Challenging stress in the workplace

It goes without saying that some degree of stress is part and parcel of leading a business; however it’s important not to recognise or accept high levels of stress at work as standard. Setting a good example to your employees in how you manage workplace stress is paramount to ensuring a positive and healthy organisation.

Simon Blake OBE, Chief Executive of IoD campaign contributor MHFA England explores the dynamic of challenging stress in the workplace in the following article.

“Now in its 27th year, Stress Awareness Month is an annual reminder to pause and reflect on what stress means to each of us, our teams and our businesses.

Stress is a natural response to events, but excessive, undue and persistent feelings of stress tend to highlight an imbalance in our lives.

This is why our social enterprise, Mental Health First Aid (MHFA) England emphasises the importance of all of taking time to ‘Address Your Stress’ – in 2018 we created a set of dedicated resources to raise awareness of the small things we can all do to rebalance its impact.

‘Coping strategies’ are important to consider over the whole year, not simply during Stress Awareness Month. But why is it that coping strategies have become so important for the working population? What does stress tell us about the places we work – and what needs to change?

Research published this month by the Chartered Institute of Personnel and Development (CIPD) lays bare the impact of stress in the workplace. It reveals that nearly two fifths of UK businesses have seen an increase in stress-related absence over the past year. A nationwide red flag for all of us.

It is true that a certain level of stress is a normal part of (working) life, but too much stress – stress that leads to sickness absence – should not be, and need not be.

If any teams in your business are working under constant stress the onus is on us, as senior managers, to be clear this is not an acceptable way to do business, and to work with our teams to find the best ways to address this within our business context.

In response to its survey findings, the CIPD has made it clear that bad management practices play an important part in exacerbating stress.

I am delighted that the CIPD has called for a focus on mental health training for managers in line with a preventative approach to workplace wellbeing: empowering every manager to create workplaces where people can thrive and to be able to offer support if someone is struggling with their mental health.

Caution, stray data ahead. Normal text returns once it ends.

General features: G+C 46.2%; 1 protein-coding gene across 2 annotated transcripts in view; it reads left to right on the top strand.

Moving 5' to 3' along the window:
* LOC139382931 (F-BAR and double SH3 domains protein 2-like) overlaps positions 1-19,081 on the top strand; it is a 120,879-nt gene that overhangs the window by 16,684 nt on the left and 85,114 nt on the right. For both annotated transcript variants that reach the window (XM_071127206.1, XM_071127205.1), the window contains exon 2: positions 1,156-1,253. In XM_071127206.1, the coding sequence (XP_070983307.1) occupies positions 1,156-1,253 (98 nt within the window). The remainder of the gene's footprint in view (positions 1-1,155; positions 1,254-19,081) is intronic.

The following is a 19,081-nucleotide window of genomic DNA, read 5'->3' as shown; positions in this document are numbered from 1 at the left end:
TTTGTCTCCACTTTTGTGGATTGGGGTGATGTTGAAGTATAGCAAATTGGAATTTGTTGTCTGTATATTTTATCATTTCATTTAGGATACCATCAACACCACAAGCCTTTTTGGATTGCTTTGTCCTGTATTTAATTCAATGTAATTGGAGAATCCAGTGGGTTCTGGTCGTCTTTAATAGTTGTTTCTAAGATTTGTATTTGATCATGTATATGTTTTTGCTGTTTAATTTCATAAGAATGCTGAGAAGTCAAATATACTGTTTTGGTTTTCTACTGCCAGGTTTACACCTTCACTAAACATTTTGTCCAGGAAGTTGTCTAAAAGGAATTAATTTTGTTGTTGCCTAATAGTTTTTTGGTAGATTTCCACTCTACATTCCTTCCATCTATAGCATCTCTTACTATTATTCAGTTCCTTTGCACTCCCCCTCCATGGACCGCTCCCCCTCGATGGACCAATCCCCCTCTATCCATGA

Training is of course important but it is only one part of a broad set of measures all organisations should strive to implement.

If we are serious about challenging bad habits and outdated ways of working that can underlie stressful workplaces, and creating a culture where everyone can achieve, we have to take a ‘whole organisation’ approach and ensure that wellbeing is woven in to our thinking in every policy and process.

This means looking at basic hygiene factors within the organisation, like healthy job design and fair and equal pay, and then supportive factors such as flexible working and reasonable adjustments. It also means empowering managers and peers closest to the day to day operations to design stress out of their system and respond creatively when symptoms arise.

It is a sign of progress that we are now talking about stress. And even though we are at the bottom of the mountain right now, there are some great resources to help employers better understand workplace stress, and build a mental health strategy that helps to tackle its root causes.

As leaders we must commit to creating the right culture and then take deliberative action to make it happen through strategy, training, making wellbeing a part of our business plans and, crucially, in setting the right example. We cannot say one thing and practise another.

Whilst a significant number of us would believe progress is being made, the findings are stark: two thirds of the respondents to the CIPD’s survey said their leaders fail to encourage a focus on mental wellbeing through their actions and behaviours.

As leaders we know our teams watch us and how we manage stress. We cannot neglect our own wellbeing. It is not good for us and it can have a damaging ripple effect across the business.

This is why taking active steps to manage our own wellbeing – and to understand how your behaviours are experienced and understood by your teams – is really important. Modelling positive behaviours and encouraging conversations about all aspects of mental health is part and parcel of leadership in a mentally healthy organisation.

So this Stress Awareness Month, I urge all of you to reflect on your organisational culture and approach. Reflect on your behaviours and encourage the leaders in your organisation to do the same. I encourage you to be honest. Think truthfully about stress in your workplace.

Reflection is of course the first step to action, so I urge you to identify at least one action that can turn the dial on how stress is addressed in your business.”

Find out more about the role of mental health training as part of a ‘whole organisation’ approach to workplace mental health in MHFA England’s best-practice guidance for employers.

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